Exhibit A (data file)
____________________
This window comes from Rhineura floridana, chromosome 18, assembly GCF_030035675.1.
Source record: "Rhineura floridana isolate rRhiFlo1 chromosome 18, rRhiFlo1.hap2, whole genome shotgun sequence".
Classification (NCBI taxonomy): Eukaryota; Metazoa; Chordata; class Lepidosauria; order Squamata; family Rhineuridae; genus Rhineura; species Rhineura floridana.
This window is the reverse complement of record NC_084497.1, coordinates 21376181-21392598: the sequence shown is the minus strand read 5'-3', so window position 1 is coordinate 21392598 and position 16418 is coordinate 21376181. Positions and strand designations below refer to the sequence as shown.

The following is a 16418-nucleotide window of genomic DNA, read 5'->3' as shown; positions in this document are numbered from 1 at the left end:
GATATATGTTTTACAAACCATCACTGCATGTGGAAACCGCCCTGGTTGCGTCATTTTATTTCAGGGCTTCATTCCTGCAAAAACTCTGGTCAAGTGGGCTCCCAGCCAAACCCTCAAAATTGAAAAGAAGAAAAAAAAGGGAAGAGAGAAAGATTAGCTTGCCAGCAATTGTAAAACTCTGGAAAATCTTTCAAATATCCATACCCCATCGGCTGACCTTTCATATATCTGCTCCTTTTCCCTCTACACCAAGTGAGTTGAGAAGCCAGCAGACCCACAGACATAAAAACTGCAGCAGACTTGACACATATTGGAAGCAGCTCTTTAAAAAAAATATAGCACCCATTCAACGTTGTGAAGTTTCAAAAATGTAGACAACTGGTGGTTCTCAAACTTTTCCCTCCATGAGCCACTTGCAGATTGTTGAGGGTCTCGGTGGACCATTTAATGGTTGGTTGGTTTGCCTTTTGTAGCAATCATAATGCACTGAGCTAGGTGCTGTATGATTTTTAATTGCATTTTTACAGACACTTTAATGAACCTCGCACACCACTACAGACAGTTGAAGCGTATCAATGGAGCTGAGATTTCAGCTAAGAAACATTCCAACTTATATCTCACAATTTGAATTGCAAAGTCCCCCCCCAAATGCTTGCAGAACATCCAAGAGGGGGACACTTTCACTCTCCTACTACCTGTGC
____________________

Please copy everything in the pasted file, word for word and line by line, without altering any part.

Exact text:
This window comes from Rhineura floridana, chromosome 18, assembly GCF_030035675.1.
Source record: "Rhineura floridana isolate rRhiFlo1 chromosome 18, rRhiFlo1.hap2, whole genome shotgun sequence".
Classification (NCBI taxonomy): Eukaryota; Metazoa; Chordata; class Lepidosauria; order Squamata; family Rhineuridae; genus Rhineura; species Rhineura floridana.
This window is the reverse complement of record NC_084497.1, coordinates 21376181-21392598: the sequence shown is the minus strand read 5'-3', so window position 1 is coordinate 21392598 and position 16418 is coordinate 21376181. Positions and strand designations below refer to the sequence as shown.

The following is a 16418-nucleotide window of genomic DNA, read 5'->3' as shown; positions in this document are numbered from 1 at the left end:
GATATATGTTTTACAAACCATCACTGCATGTGGAAACCGCCCTGGTTGCGTCATTTTATTTCAGGGCTTCATTCCTGCAAAAACTCTGGTCAAGTGGGCTCCCAGCCAAACCCTCAAAATTGAAAAGAAGAAAAAAAAGGGAAGAGAGAAAGATTAGCTTGCCAGCAATTGTAAAACTCTGGAAAATCTTTCAAATATCCATACCCCATCGGCTGACCTTTCATATATCTGCTCCTTTTCCCTCTACACCAAGTGAGTTGAGAAGCCAGCAGACCCACAGACATAAAAACTGCAGCAGACTTGACACATATTGGAAGCAGCTCTTTAAAAAAAATATAGCACCCATTCAACGTTGTGAAGTTTCAAAAATGTAGACAACTGGTGGTTCTCAAACTTTTCCCTCCATGAGCCACTTGCAGATTGTTGAGGGTCTCGGTGGACCATTTAATGGTTGGTTGGTTTGCCTTTTGTAGCAATCATAATGCACTGAGCTAGGTGCTGTATGATTTTTAATTGCATTTTTACAGACACTTTAATGAACCTCGCACACCACTACAGACAGTTGAAGCGTATCAATGGAGCTGAGATTTCAGCTAAGAAACATTCCAACTTATATCTCACAATTTGAATTGCAAAGTCCCCCCCCAAATGCTTGCAGAACATCCAAGAGGGGGACACTTTCACTCTCCTACTACCTGTGC